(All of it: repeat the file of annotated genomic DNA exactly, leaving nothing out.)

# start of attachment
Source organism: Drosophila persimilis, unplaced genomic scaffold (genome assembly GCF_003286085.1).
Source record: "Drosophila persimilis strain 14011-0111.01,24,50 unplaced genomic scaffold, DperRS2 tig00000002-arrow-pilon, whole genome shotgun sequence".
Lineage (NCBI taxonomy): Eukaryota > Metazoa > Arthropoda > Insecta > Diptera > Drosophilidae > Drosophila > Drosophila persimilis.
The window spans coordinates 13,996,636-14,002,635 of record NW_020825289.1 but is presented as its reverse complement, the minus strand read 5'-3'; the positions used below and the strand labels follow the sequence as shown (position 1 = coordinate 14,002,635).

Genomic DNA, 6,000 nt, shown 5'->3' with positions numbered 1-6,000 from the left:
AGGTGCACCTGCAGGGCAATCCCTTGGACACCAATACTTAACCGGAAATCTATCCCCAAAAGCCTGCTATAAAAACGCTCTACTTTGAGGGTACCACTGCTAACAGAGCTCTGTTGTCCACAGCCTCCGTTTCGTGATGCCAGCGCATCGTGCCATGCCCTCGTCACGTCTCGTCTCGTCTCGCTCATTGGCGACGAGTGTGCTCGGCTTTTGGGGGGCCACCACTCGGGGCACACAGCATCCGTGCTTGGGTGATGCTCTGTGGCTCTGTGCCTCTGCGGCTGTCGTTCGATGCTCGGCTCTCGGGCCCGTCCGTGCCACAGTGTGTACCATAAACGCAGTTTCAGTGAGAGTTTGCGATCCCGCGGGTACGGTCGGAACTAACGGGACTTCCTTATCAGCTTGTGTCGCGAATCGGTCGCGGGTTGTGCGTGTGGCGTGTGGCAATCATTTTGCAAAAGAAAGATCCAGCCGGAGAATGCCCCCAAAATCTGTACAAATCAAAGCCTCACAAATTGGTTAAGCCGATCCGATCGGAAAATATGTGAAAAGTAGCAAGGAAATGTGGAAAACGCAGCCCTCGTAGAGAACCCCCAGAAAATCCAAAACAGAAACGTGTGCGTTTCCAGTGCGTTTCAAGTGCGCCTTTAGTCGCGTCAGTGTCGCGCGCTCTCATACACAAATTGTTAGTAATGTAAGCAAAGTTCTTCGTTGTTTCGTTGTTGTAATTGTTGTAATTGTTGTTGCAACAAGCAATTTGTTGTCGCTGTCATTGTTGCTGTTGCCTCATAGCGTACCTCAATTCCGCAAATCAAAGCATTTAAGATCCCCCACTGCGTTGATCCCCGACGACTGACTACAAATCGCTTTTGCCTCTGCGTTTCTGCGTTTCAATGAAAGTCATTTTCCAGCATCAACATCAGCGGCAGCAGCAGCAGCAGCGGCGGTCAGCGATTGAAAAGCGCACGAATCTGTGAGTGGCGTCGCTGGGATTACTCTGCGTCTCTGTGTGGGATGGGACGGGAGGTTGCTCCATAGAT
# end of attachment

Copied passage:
Source organism: Drosophila persimilis, unplaced genomic scaffold (genome assembly GCF_003286085.1).
Source record: "Drosophila persimilis strain 14011-0111.01,24,50 unplaced genomic scaffold, DperRS2 tig00000002-arrow-pilon, whole genome shotgun sequence".
Lineage (NCBI taxonomy): Eukaryota > Metazoa > Arthropoda > Insecta > Diptera > Drosophilidae > Drosophila > Drosophila persimilis.
The window spans coordinates 13,996,636-14,002,635 of record NW_020825289.1 but is presented as its reverse complement, the minus strand read 5'-3'; the positions used below and the strand labels follow the sequence as shown (position 1 = coordinate 14,002,635).

Genomic DNA, 6,000 nt, shown 5'->3' with positions numbered 1-6,000 from the left:
AGGTGCACCTGCAGGGCAATCCCTTGGACACCAATACTTAACCGGAAATCTATCCCCAAAAGCCTGCTATAAAAACGCTCTACTTTGAGGGTACCACTGCTAACAGAGCTCTGTTGTCCACAGCCTCCGTTTCGTGATGCCAGCGCATCGTGCCATGCCCTCGTCACGTCTCGTCTCGTCTCGCTCATTGGCGACGAGTGTGCTCGGCTTTTGGGGGGCCACCACTCGGGGCACACAGCATCCGTGCTTGGGTGATGCTCTGTGGCTCTGTGCCTCTGCGGCTGTCGTTCGATGCTCGGCTCTCGGGCCCGTCCGTGCCACAGTGTGTACCATAAACGCAGTTTCAGTGAGAGTTTGCGATCCCGCGGGTACGGTCGGAACTAACGGGACTTCCTTATCAGCTTGTGTCGCGAATCGGTCGCGGGTTGTGCGTGTGGCGTGTGGCAATCATTTTGCAAAAGAAAGATCCAGCCGGAGAATGCCCCCAAAATCTGTACAAATCAAAGCCTCACAAATTGGTTAAGCCGATCCGATCGGAAAATATGTGAAAAGTAGCAAGGAAATGTGGAAAACGCAGCCCTCGTAGAGAACCCCCAGAAAATCCAAAACAGAAACGTGTGCGTTTCCAGTGCGTTTCAAGTGCGCCTTTAGTCGCGTCAGTGTCGCGCGCTCTCATACACAAATTGTTAGTAATGTAAGCAAAGTTCTTCGTTGTTTCGTTGTTGTAATTGTTGTAATTGTTGTTGCAACAAGCAATTTGTTGTCGCTGTCATTGTTGCTGTTGCCTCATAGCGTACCTCAATTCCGCAAATCAAAGCATTTAAGATCCCCCACTGCGTTGATCCCCGACGACTGACTACAAATCGCTTTTGCCTCTGCGTTTCTGCGTTTCAATGAAAGTCATTTTCCAGCATCAACATCAGCGGCAGCAGCAGCAGCAGCGGCGGTCAGCGATTGAAAAGCGCACGAATCTGTGAGTGGCGTCGCTGGGATTACTCTGCGTCTCTGTGTGGGATGGGACGGGAGGTTGCTCCATAGAT